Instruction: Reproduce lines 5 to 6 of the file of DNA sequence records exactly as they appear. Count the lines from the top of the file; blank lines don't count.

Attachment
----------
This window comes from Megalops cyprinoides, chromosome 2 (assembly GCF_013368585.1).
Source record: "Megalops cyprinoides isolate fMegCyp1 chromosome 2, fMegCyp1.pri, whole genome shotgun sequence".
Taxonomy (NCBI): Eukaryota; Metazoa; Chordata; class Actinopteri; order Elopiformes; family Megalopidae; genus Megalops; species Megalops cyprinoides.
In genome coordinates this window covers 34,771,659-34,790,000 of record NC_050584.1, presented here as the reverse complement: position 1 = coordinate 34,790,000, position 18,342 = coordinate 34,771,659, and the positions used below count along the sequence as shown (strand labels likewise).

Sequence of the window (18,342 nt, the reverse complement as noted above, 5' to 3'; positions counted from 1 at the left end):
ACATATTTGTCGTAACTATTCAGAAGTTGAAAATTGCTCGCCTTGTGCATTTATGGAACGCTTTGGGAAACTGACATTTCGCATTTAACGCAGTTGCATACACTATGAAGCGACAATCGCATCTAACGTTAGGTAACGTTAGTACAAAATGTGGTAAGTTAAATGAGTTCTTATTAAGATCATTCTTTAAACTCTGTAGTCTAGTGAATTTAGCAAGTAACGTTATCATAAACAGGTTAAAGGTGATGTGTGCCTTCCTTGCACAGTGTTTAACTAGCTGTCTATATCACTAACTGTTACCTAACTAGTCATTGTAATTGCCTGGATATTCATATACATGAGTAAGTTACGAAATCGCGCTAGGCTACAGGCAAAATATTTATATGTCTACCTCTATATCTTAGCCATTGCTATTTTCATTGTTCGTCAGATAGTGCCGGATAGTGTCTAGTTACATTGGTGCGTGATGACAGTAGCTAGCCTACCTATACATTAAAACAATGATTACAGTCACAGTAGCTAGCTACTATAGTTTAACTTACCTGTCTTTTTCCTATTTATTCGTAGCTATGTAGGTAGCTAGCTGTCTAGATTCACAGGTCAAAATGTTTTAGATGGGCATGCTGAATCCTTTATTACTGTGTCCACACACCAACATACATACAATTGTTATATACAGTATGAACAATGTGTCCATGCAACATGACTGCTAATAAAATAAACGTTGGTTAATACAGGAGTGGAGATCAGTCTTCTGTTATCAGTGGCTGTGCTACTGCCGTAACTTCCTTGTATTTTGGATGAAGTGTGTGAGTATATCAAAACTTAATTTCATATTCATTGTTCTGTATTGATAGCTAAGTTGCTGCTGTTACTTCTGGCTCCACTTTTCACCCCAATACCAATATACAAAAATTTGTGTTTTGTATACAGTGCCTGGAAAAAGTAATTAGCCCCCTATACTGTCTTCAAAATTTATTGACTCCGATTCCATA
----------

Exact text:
Sequence of the window (18,342 nt, the reverse complement as noted above, 5' to 3'; positions counted from 1 at the left end):
ACATATTTGTCGTAACTATTCAGAAGTTGAAAATTGCTCGCCTTGTGCATTTATGGAACGCTTTGGGAAACTGACATTTCGCATTTAACGCAGTTGCATACACTATGAAGCGACAATCGCATCTAACGTTAGGTAACGTTAGTACAAAATGTGGTAAGTTAAATGAGTTCTTATTAAGATCATTCTTTAAACTCTGTAGTCTAGTGAATTTAGCAAGTAACGTTATCATAAACAGGTTAAAGGTGATGTGTGCCTTCCTTGCACAGTGTTTAACTAGCTGTCTATATCACTAACTGTTACCTAACTAGTCATTGTAATTGCCTGGATATTCATATACATGAGTAAGTTACGAAATCGCGCTAGGCTACAGGCAAAATATTTATATGTCTACCTCTATATCTTAGCCATTGCTATTTTCATTGTTCGTCAGATAGTGCCGGATAGTGTCTAGTTACATTGGTGCGTGATGACAGTAGCTAGCCTACCTATACATTAAAACAATGATTACAGTCACAGTAGCTAGCTACTATAGTTTAACTTACCTGTCTTTTTCCTATTTATTCGTAGCTATGTAGGTAGCTAGCTGTCTAGATTCACAGGTCAAAATGTTTTAGATGGGCATGCTGAATCCTTTATTACTGTGTCCACACACCAACATACATACAATTGTTATATACAGTATGAACAATGTGTCCATGCAACATGACTGCTAATAAAATAAACGTTGGTTAATACAGGAGTGGAGATCAGTCTTCTGTTATCAGTGGCTGTGCTACTGCCGTAACTTCCTTGTATTTTGGATGAAGTGTGTGAGTATATCAAAACTTAATTTCATATTCATTGTTCTGTATTGATAGCTAAGTTGCTGCTGTTACTTCTGGCTCCACTTTTCACCCCAATACCAATATACAAAAATTTGTGTTTTGTATACAGTGCCTGGAAAAAGTAATTAGCCCCCTATACTGTCTTCAAAATTTATTGACTCCGATTCCATA